On their face, these numerical claims are so wildly divergent and irreconcilable, that they all cannot be true at the same time. Some of the wild divergences were even stated by respondent in the very same sentence. Moreover, at the November 30, 2020 hearing, when it was brought to respondent’s attention that no study to support the conclusions had been done, respondent persisted in making these false factual statements. In January 2021, respondent even admitted that he did not have the “best sources” to justify the numbers he was stating as fact. Nonetheless, respondent has failed to produce any sources, whether “best” or marginal, to support any of the figures he has presented to the public with authority

Gee if only I could find thousands of lies by democrats in the public square. Like, oh I don't know, RUSSIAN collusion hoax? By attorneys and politicians both, making it up. In point of fact, should Giuliani fight this he will win. They know he won't bother because… he's 77 years old, well past retirement. They're trying to conflate statements he made to the press, with statements made in court. Of course they can't do that because they used every trick in the book to make sure he never got to Court!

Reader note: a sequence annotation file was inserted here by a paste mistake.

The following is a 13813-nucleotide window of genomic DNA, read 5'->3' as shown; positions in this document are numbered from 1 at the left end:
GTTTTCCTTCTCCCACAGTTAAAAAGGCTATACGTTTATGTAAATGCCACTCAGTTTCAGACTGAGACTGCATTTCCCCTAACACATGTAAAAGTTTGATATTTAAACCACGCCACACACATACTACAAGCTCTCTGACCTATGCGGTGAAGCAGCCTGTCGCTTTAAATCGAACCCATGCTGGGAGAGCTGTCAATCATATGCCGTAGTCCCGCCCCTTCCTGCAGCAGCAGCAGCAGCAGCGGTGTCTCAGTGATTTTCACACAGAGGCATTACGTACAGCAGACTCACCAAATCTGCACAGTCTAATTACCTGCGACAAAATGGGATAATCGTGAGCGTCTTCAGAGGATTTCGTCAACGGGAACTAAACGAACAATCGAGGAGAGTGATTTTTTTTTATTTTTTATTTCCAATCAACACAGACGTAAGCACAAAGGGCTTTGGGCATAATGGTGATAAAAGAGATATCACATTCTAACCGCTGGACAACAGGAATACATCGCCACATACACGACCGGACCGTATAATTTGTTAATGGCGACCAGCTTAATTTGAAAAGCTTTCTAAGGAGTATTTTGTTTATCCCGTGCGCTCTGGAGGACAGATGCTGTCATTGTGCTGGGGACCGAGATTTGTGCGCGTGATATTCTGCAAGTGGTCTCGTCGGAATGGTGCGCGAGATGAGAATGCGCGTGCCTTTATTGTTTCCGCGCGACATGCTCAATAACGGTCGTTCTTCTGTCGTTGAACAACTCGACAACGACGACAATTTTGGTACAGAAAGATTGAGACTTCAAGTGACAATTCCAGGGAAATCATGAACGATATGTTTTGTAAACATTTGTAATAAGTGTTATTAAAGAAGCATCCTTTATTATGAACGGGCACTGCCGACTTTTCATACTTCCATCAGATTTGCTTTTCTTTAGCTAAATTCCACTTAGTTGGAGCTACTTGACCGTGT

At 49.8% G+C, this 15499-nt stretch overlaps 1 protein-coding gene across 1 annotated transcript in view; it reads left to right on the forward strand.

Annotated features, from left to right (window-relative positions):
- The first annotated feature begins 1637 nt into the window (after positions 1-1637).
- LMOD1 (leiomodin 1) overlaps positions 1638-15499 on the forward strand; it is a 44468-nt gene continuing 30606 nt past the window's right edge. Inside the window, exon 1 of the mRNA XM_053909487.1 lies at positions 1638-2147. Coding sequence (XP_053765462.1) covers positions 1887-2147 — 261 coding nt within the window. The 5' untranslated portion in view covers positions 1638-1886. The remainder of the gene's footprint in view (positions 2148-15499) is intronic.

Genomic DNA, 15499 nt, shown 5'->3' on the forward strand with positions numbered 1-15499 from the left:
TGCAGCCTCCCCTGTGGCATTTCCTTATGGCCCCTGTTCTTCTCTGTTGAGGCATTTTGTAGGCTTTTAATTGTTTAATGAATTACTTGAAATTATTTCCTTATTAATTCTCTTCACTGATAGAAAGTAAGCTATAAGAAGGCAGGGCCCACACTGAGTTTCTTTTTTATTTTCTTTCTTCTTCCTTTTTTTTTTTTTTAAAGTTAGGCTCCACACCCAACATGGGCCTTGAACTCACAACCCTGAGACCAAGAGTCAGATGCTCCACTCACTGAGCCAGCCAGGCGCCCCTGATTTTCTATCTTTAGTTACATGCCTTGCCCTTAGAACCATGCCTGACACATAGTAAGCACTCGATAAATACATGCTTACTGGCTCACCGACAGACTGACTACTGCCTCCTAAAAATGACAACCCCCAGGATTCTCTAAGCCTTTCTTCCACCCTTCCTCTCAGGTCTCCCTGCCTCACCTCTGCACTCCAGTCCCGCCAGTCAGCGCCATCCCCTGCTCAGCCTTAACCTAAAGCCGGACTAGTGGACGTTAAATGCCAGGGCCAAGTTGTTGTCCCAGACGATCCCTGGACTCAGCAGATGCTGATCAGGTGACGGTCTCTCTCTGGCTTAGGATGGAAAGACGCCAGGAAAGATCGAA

Just like they're doing with every other lawyer who fights for democracy, the objective is to silence and threaten. Even the lawyer who represented Trump in the sham peachmint "trial" has been vilified and attacked, and he's a democrat! You guys are 100% a-holes 

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2 hours ago, Eyes Wide Open said:

You are quoting WaPo a sister organization of PRAVDA? Indeed that is rich. 

I think that's an exaggeration. It wasn't THAT long ago the WaPo had pretty bipartisan "trust" levels. 

From 2014: 

5446619369bedd2b5b3ecd67.thumb.jpeg.a60cc51b65a44e30f0898b707f8a1409.jpeg

 

So what happened? Well, Trump made an enemy of the free press, egged on by Bannon, who had every incentive, as the leader of the "alt" media, for business reasons, to setup an "alternative" press for his own personal gain. This is fine, but keep in mind authoritarians use this tactic to solidify power when it's combined with lies and deceit.

 

Let's see what his own former press secretaries had to say;

https://www.washingtonpost.com/lifestyle/media/a-history-of-the-trump-war-on-media--the-obsession-not-even-coronavirus-could-stop/2020/03/28/71bb21d0-f433-11e9-8cf0-4cc99f74d127_story.html